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Elements of Financial Statements according to Vietnam Accounting Standards

Financial statements reflect a company's financial position by aggregating economic and financial transactions of the same economic nature into elements of financial statements. The elements directly related to determining the financial position in the balance sheet are Assets, Liabilities, and Equity. The elements directly related to assessing the financial performance in the income statement are Revenue, Other Income, Expenses, and Profit.


Financial Position

18. The elements directly related to determining and assessing the financial position are Assets, Liabilities, and Equity, which are Defined as follows:

a/ Assets: Resources controlled by the enterprise that result from past events and from which future economic benefits are expected to flow to the enterprise.

b/ Liabilities: Present obligations of the enterprise arising from past events, the settlement of which is expected to result in an outflow of resources embodying economic benefits.

c/ Equity: The residual interest in the assets of the enterprise after deducting liabilities.

19. When identifying items within the elements of the financial statements, attention should be given to the legal form and economic substance of those items. In some cases, assets not legally owned by the enterprise but reflecting their economic substance are included in the elements of the financial statements. For example, in the case of finance leases, the legal form and economic substance indicate that the lessee obtains economic benefits from using the leased assets for a significant portion of their useful life, while the lessee has an obligation to make payments approximating the fair value of the assets and related finance charges. Finance lease transactions give rise to the recognition of "Assets" and "Liabilities" items in the balance sheet of the lessee.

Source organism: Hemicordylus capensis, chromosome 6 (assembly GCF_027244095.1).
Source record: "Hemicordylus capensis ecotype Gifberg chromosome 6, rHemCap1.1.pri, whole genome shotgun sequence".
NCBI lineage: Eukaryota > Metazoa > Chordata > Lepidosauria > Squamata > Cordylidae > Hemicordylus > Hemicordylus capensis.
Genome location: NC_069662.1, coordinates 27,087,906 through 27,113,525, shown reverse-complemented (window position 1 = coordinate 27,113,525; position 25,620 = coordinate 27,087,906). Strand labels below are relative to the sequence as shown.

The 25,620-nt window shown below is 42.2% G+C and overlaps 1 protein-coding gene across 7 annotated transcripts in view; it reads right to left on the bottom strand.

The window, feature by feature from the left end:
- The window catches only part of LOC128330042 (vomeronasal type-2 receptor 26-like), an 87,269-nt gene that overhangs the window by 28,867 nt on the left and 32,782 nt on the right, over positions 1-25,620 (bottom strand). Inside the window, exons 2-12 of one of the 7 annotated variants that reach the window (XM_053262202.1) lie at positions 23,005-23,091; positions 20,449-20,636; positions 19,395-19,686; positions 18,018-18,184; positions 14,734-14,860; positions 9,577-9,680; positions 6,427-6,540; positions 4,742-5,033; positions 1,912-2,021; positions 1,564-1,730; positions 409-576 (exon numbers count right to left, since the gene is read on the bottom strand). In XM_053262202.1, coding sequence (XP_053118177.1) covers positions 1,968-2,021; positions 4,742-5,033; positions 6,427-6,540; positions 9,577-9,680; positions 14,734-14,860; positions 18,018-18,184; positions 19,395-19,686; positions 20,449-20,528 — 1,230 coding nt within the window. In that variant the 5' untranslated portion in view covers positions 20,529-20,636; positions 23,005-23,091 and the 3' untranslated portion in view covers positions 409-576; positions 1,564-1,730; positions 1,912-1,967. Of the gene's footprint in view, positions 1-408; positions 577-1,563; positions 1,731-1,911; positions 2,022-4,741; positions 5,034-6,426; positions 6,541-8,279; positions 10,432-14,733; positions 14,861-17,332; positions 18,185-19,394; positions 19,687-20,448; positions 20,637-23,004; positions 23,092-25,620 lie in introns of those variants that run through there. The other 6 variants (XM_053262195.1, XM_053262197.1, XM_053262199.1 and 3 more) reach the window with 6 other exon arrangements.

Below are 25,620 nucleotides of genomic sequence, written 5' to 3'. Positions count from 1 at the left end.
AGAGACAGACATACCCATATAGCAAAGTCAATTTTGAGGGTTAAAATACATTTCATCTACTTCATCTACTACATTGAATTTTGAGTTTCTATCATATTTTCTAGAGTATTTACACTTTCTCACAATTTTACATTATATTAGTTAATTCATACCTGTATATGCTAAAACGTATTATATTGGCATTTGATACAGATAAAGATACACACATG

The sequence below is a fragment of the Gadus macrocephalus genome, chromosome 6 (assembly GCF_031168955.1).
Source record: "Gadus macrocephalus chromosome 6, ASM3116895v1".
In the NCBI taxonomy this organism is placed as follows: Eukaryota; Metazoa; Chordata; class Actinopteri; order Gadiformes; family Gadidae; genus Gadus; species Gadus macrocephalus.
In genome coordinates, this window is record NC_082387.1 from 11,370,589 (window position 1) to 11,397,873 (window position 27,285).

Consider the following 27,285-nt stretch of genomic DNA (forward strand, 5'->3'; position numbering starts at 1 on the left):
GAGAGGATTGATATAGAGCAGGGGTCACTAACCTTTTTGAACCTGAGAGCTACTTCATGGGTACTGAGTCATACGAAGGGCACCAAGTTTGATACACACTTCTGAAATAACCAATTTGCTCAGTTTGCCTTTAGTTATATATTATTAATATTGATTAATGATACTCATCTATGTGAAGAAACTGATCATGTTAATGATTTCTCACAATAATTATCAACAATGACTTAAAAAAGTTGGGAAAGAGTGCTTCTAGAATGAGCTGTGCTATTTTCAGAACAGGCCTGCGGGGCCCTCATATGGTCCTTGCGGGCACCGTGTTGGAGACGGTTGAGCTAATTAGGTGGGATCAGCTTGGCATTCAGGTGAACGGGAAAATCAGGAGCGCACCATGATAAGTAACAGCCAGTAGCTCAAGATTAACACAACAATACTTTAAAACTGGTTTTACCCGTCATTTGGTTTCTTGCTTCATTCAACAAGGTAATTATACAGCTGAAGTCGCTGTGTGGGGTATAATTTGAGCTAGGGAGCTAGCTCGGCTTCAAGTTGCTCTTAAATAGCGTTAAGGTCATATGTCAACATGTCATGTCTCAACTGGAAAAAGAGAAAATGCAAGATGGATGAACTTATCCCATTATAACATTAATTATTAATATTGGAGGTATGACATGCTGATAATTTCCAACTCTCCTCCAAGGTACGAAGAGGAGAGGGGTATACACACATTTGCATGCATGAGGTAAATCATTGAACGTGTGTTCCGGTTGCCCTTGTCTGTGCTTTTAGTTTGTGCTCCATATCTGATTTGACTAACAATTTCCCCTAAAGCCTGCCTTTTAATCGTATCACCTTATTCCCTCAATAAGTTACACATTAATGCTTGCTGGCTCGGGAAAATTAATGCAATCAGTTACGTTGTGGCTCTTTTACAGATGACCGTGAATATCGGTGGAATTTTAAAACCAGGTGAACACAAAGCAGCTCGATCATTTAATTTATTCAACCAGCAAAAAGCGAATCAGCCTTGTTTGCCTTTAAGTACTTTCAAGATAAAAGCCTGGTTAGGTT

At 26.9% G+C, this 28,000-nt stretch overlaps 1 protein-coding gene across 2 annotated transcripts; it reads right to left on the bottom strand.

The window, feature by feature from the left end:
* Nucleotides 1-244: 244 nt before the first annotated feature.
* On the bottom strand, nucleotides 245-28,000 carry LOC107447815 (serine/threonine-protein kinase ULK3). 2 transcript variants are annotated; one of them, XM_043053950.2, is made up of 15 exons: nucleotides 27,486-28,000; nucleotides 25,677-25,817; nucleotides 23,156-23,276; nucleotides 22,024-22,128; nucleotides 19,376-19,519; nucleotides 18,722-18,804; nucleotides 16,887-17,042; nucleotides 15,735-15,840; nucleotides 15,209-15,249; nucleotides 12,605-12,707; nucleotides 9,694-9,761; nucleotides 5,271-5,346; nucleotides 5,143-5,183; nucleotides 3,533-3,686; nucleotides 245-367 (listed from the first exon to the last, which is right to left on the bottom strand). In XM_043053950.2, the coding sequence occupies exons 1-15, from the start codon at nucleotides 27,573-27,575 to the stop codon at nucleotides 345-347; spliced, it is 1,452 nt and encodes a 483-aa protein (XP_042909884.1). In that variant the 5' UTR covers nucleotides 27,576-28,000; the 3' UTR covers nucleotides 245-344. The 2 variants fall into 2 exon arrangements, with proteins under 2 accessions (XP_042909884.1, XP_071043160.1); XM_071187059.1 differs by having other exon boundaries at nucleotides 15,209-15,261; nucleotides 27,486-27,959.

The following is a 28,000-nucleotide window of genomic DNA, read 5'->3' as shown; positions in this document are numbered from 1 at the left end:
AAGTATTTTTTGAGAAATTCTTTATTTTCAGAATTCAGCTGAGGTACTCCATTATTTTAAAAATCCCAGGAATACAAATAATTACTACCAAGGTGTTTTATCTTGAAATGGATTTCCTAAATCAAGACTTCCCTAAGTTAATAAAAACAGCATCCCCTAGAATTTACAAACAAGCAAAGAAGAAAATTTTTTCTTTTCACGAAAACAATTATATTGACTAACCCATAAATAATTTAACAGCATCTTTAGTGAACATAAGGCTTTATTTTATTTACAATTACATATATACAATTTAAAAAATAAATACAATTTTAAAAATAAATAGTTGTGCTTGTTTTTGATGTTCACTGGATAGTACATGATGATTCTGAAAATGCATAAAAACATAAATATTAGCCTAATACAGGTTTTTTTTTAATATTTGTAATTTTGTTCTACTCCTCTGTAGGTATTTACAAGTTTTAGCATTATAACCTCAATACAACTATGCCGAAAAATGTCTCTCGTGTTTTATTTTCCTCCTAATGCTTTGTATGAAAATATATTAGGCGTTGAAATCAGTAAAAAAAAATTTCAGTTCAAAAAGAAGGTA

Assets

20. The future economic benefits of an asset are the potential to contribute directly or indirectly to the cash flows and cash equivalents of the enterprise or to reduce cash outflows.

21. The future economic benefits of an asset are typically seen in cases such as:

a/ Its use, either singly or in combination with other assets, in producing goods or services to be sold or in providing services to customers;

b/ Its exchange for other assets;

c/ Its settlement of liabilities;

d/ Its distribution to the owners of the enterprise.

22. Assets can be tangible, such as buildings, machinery, equipment, materials, inventory, or intangible, such as copyrights, patents, but they must provide future economic benefits and be under the control of the enterprise.

23. Enterprise assets may include assets not legally owned by the enterprise but controlled and expected to yield economic benefits in the future, such as finance lease assets; or assets owned by the enterprise and expected to yield economic benefits in the future, but may not be legally controlled, such as trade secrets obtained from research and development activities that meet the criteria of assets as long as those secrets remain confidential and the enterprise receives economic benefits.

24. Enterprise assets arise from past transactions or events, such as capital contributions, purchases, self-production, grants, or donations. Transactions or events expected to occur in the future do not increase assets.

25. Usually, when expenses are incurred, assets are created. Expenses that do not generate economic benefits in the future do not result in the creation of assets. There are also cases where assets are generated without incurring expenses, such as contribtuted capital, granted assets, and gifted assets.